|Winona Martin (Rambo)|
|Bobby Quattlebaum (Nichols)|
|Billy Don Whitmire||Deceased|
Monahans' Star Provided a Touch of Home
Member of 1948 Championship Team Followed Loboes from San Antonio
By Joel A. Erickson, Staff Writer ~~ Odessa American, June 7, 2009
Tucked away in the most unlikely of places, a thriving nightclub on the north side of San Antonio, is a monument to Monahans high school football.
Faded press clippings, black-and-white photos and an amazing collection of green-and-white memorabilia sit plastered against the walls of Waldo's Nigh Club.
A memorial built to the best football team in Loboes history.
Put there by the bar's owner, Waldo Young, a running back who scored the only two touchdowns of the game to help Monahans beat New Braunfels 14-0 for the Class A title in 1948.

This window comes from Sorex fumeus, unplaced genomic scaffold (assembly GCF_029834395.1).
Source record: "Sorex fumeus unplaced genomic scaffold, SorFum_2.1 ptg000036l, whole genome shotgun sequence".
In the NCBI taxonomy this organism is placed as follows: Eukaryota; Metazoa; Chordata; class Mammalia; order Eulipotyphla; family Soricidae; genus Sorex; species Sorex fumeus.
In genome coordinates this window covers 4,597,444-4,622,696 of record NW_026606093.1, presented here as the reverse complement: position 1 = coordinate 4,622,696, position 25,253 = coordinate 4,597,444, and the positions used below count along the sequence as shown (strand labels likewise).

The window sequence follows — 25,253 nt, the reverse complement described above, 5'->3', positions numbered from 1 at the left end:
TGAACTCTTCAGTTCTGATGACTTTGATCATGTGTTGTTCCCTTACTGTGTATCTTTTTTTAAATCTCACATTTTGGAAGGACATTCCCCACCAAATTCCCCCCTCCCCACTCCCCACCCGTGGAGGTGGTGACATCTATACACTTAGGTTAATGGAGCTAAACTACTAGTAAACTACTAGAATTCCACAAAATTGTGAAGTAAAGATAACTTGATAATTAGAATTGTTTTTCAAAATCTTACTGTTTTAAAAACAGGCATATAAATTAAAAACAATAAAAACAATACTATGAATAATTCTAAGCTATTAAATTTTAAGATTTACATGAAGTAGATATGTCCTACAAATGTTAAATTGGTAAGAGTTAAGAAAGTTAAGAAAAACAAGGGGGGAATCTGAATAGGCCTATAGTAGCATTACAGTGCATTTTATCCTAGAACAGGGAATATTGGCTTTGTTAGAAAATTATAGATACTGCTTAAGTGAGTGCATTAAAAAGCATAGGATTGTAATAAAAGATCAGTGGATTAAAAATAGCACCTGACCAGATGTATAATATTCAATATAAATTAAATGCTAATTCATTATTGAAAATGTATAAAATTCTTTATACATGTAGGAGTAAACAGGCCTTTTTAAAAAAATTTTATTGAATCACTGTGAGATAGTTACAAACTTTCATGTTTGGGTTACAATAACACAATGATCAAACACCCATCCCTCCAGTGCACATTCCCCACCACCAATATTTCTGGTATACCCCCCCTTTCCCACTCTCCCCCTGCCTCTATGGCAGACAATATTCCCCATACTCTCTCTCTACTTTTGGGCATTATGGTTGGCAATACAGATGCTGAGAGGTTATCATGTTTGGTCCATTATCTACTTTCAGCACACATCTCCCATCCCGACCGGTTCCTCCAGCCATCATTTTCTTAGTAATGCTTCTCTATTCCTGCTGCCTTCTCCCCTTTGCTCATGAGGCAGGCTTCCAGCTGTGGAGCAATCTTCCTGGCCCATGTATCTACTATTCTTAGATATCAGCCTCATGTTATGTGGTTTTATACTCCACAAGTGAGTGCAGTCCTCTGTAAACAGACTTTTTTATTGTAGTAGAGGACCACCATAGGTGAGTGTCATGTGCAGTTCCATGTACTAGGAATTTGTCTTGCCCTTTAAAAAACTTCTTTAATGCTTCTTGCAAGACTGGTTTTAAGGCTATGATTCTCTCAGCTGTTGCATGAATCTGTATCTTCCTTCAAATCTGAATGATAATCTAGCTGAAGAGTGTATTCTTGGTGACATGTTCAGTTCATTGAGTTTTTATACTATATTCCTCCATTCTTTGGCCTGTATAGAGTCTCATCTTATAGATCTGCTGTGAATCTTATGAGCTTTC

Makes a trip to San Antonio feel a little like home.
"A friend of mine told me, 'you're not going to believe this, but there's a bar in San Antonio you have to check out,'" Loboes head football coach Mickey Owens said. "It has Monahans stuff all over the wall."
For the first time in the club's history, Waldo is no loner around to protect the legacy.
Young died last week, on a Tuesday that watched the best football player in Monahans history slip away due to natural causes.
"He had Alzheimer's for the last couple of years, and he had been going downhill," said Doyle Farmer, an end of the state title team. "There's not too many of us left.
Growing old hasn't erased the memory of knocking off New Braunfels.
Before the end of the month, the class of '49 is planning a football reunion, a trip back to Monahans to commemorate the 60th anniversary of that spectacular Christmas Day at Broncho Stadium.